Destinations,  Europe,  Hotels, Hostels & BNBs,  United Kingdom

Where to stay: United Kingdom hostels & hotels for solo female travelers

I find it helpful to see where people stayed in certain areas, so I thought I’d share where I stayed in each part of the world. This is where I’ve stayed while traveling the United Kingdom. So far everything is from April-August 2022, but I’ll update this post with more hotels whenever I go back to the UK.

Things to note:

  • Since prices change so frequently I haven’t bothered to note what I paid for each room, but in general I TRY to stay at $50 or less per night.
  • I prefer single rooms with an ensuite (and will pay a few bucks more to get one). I also prefer smaller B&B style hotels than large chain ones, generally.
  • If I’m staying in a particular area for longer than a few days, I try to get a place with a kitchen.
  • I use, AirBNB, and Google Maps to search for places to stay, and I make sure to check my major credit card’s travel portal in case I can use CC points to save a bit of money.

Hotels with a little ♥ in front of them are recommended in particular.

This post contains affiliate links. If you click on one and buy something, I get a small percentage of that at no extra cost to you. Read my full disclosure here.)

Aberdeen, Scotland

Aberdeen itself is…maybe not the best place to visit for sightseeing IN the town itself, but it’s good to use as a base and explore nearby areas. I found it to be very gray and drab, and the best park was under major construction when I was there so there wasn’t that much greenery, either. However, there were some really nice community-centered things starting up, like new cafes, coworking spaces, and so on.

Grade B listed studio flat, shared walled garden (AirBNB). Aberdeen is a quiet city that can be explored in a weekend, but it’s a good spot to use as a home base and visit other areas nearby. The only thing I didn’t like about this flat was that it was partially underground, so while I got some sunlight the main living area felt pretty dark all the time.

Also check out my travel budget breakdown for the month I spent in Aberdeen!

Coventry, England

Coventry is a cheaper alternative place to stay than Birmingham, and if you like World War II history there’s a lot to explore. I stayed in a University area which was pretty nice, and within walking distance to some of the major sights.

Lifestyle Ensuites with shared kitchen. This was a student accommodation that opened to travelers when university is out of session. It was fairly comfortable, but the shared kitchen needed more regular cleaning. Coventry is another location that can be used as a base for exploration.

Here’s a room tour video I took:

Edinburgh, Scotland

My goodness did I pick a bad time to visit! The main tourist walking street was under major construction and it was such a pain getting anywhere. I’ll have to come back during a less hectic time. Still, I really liked the style of the buildings and it seems like a fun place to go pub-hopping.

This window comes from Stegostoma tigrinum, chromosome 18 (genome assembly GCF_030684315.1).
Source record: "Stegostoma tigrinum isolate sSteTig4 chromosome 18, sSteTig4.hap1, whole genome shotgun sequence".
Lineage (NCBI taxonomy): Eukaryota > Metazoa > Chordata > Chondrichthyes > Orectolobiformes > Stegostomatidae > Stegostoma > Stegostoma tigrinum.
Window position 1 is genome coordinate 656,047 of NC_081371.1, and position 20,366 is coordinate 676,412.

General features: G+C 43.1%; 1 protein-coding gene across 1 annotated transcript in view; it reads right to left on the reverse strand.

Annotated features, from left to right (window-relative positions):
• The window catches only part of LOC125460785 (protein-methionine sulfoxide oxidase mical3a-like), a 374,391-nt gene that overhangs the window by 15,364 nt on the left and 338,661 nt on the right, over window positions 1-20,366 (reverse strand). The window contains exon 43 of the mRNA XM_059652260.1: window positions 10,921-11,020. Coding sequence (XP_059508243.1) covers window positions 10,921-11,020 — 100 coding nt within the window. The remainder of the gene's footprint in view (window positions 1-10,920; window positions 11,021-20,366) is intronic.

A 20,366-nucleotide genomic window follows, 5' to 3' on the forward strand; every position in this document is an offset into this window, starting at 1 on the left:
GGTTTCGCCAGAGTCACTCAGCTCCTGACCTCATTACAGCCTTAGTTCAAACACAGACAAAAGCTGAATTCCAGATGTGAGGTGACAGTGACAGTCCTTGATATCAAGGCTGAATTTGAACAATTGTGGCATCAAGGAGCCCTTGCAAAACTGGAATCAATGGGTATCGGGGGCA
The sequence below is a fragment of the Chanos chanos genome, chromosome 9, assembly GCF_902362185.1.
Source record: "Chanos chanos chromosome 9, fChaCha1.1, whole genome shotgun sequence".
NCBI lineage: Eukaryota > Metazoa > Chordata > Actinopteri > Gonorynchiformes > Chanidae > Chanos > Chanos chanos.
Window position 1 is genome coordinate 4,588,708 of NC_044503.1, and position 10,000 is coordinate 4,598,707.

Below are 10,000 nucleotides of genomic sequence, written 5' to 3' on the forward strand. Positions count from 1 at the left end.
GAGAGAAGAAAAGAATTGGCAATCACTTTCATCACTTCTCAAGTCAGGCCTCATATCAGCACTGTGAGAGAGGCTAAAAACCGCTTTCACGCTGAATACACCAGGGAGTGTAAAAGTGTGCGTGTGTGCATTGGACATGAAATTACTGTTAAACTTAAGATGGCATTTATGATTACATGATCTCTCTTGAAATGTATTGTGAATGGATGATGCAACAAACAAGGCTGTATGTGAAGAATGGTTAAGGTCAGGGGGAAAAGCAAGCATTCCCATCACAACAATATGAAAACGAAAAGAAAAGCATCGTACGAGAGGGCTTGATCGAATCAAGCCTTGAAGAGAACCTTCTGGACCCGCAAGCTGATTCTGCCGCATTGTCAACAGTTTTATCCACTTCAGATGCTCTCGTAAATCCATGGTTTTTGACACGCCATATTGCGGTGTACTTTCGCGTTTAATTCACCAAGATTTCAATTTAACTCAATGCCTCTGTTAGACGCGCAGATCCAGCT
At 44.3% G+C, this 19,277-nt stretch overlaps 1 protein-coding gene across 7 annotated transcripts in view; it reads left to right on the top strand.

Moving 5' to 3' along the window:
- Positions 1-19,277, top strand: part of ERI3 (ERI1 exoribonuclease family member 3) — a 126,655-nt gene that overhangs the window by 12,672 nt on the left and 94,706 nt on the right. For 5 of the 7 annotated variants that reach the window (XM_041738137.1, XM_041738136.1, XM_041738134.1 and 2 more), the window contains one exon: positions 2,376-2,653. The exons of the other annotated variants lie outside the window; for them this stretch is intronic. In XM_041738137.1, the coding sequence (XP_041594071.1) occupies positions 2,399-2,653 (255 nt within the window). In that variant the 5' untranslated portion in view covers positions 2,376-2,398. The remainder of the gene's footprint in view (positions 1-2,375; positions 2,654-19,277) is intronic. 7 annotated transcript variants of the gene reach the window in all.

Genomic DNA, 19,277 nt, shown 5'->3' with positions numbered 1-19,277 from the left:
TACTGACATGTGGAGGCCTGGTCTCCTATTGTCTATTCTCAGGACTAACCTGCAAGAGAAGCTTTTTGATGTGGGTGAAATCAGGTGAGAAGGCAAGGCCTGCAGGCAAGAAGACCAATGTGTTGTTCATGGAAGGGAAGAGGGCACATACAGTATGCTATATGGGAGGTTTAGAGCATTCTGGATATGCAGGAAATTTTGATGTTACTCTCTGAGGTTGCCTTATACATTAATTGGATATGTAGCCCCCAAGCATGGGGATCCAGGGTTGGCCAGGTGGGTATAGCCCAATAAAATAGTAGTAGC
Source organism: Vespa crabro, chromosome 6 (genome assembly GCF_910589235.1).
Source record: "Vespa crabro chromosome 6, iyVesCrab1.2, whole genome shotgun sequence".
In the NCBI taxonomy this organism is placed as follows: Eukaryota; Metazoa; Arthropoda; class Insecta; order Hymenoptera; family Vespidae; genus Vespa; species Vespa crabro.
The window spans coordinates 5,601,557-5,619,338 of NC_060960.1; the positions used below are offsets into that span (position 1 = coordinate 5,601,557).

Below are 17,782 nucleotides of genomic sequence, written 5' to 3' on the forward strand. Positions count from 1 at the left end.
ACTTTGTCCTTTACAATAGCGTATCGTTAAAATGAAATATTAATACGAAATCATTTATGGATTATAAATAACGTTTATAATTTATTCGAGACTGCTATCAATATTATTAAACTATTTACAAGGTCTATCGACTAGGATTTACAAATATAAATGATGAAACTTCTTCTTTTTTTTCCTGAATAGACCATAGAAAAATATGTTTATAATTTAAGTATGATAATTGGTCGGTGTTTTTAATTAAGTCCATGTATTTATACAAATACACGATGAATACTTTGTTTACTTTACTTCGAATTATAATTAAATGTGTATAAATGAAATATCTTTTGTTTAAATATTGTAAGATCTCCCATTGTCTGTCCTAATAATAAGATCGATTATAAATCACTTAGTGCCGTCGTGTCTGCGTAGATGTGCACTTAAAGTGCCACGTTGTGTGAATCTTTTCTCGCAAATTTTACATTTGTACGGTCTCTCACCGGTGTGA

Peaceful place to stay in Edinburgh (AirBNB). This was a room in someone’s house– which I really only booked because I could NOT find something cheaper (my stay was near a big summer festival and everything else was booking closer to $100/night). But it ended up being a wonderful stay! The host was very friendly and the room was so sunny and bright.

Glasgow, Scotland

Glasgow is a lovely “small” city with surprisingly steep hills. I enjoyed talking to the locals– their sense of humor is wonderful– and I definitely want to go back when I can.

Charing Cross Hotel. A standard budget hotel located one street away from a major shopping area. It looked sketchy when I checked in, but it ended up being alright. Located close to Charing Cross train station, the Kelvingrove Museum, and a really nice park.

Hampton by Hilton Glasgow Central. I used my Hilton Honors points to book this and saved a bundle. This was the most American style hotel I stayed in during my UK visit, and it was kind of nice to have a taste of home. Very comfortable room, and the (English/Scottish style) breakfast was good, too. Downside was the location: centrally located, but quite a hike from the train station and up a rather steep hill.

Here’s a room tour video I took:

Victorian House. Only stayed one night here and was glad, because I really didn’t like it. Uncomfortable bed, dirty hot water kettle, iffy shower floor, etc. Such a bummer too because the room itself was very interesting with huge Peter Pan windows. It IS in an actual Victorian-age building, and not much updated, so that’s probably part of the problem.

Isle of Wight

I really enjoyed my time on the Isle of Wight! It’s very easy to get around using the bus system, and there’s tons of good forest walks and hiking opportunities. AND if you like ancient history, there’s some fascinating Roman ruins.

Tip: To save money on hotel bookings, go during the shoulder season. I was here in April and it wasn’t busy at all!

Best Western New Holmwood Hotel (Cowes). This wasn’t exactly like an American Best Western, more like an older hotel that leased the name. I very much enjoyed my stay here; it was fairly far from town but close to the beach, and the attached restaurant was lovely. The room was huge!

Here’s a room tour video I took:

The Chestnuts (Shanklin). A bed and breakfast owned by a younger couple, with what seemed like newly updated rooms and excellent COVID-19 cleaning protocols. Good breakfast as well! Close to the beach and the main part of town, well-placed to the bus station which linked to the rest of the island.

London, England